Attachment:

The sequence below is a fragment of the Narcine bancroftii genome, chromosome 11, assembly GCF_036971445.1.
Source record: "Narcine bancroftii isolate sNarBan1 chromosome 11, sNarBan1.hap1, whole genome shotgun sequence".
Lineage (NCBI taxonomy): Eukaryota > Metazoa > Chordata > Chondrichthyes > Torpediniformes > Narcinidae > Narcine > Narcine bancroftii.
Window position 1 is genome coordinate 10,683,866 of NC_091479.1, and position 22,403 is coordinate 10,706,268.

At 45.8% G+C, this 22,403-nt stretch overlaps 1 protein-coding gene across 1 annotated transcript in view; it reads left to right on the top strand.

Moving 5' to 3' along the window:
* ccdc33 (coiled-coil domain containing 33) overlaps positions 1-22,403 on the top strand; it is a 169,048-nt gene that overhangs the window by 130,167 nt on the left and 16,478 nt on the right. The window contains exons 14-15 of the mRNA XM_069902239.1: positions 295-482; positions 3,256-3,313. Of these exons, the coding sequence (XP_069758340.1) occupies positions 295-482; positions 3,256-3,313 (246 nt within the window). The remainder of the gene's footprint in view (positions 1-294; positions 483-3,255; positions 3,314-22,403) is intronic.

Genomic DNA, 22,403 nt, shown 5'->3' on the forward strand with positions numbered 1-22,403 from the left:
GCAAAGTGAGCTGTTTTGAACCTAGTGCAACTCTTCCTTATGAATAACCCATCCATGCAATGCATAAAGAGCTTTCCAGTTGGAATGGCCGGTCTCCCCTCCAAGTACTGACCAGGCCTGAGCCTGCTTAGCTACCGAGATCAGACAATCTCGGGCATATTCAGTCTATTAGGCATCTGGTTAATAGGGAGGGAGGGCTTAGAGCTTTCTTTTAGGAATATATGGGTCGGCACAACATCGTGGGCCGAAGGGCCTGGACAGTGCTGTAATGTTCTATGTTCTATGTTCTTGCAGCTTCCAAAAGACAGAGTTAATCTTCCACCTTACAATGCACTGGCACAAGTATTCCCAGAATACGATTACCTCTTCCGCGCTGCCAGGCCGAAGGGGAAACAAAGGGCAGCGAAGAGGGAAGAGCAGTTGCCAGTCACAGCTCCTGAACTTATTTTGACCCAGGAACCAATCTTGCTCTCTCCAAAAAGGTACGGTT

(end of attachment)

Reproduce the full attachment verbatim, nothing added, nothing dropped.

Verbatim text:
The sequence below is a fragment of the Narcine bancroftii genome, chromosome 11, assembly GCF_036971445.1.
Source record: "Narcine bancroftii isolate sNarBan1 chromosome 11, sNarBan1.hap1, whole genome shotgun sequence".
Lineage (NCBI taxonomy): Eukaryota > Metazoa > Chordata > Chondrichthyes > Torpediniformes > Narcinidae > Narcine > Narcine bancroftii.
Window position 1 is genome coordinate 10,683,866 of NC_091479.1, and position 22,403 is coordinate 10,706,268.

At 45.8% G+C, this 22,403-nt stretch overlaps 1 protein-coding gene across 1 annotated transcript in view; it reads left to right on the top strand.

Moving 5' to 3' along the window:
* ccdc33 (coiled-coil domain containing 33) overlaps positions 1-22,403 on the top strand; it is a 169,048-nt gene that overhangs the window by 130,167 nt on the left and 16,478 nt on the right. The window contains exons 14-15 of the mRNA XM_069902239.1: positions 295-482; positions 3,256-3,313. Of these exons, the coding sequence (XP_069758340.1) occupies positions 295-482; positions 3,256-3,313 (246 nt within the window). The remainder of the gene's footprint in view (positions 1-294; positions 483-3,255; positions 3,314-22,403) is intronic.

Genomic DNA, 22,403 nt, shown 5'->3' on the forward strand with positions numbered 1-22,403 from the left:
GCAAAGTGAGCTGTTTTGAACCTAGTGCAACTCTTCCTTATGAATAACCCATCCATGCAATGCATAAAGAGCTTTCCAGTTGGAATGGCCGGTCTCCCCTCCAAGTACTGACCAGGCCTGAGCCTGCTTAGCTACCGAGATCAGACAATCTCGGGCATATTCAGTCTATTAGGCATCTGGTTAATAGGGAGGGAGGGCTTAGAGCTTTCTTTTAGGAATATATGGGTCGGCACAACATCGTGGGCCGAAGGGCCTGGACAGTGCTGTAATGTTCTATGTTCTATGTTCTTGCAGCTTCCAAAAGACAGAGTTAATCTTCCACCTTACAATGCACTGGCACAAGTATTCCCAGAATACGATTACCTCTTCCGCGCTGCCAGGCCGAAGGGGAAACAAAGGGCAGCGAAGAGGGAAGAGCAGTTGCCAGTCACAGCTCCTGAACTTATTTTGACCCAGGAACCAATCTTGCTCTCTCCAAAAAGGTACGGTT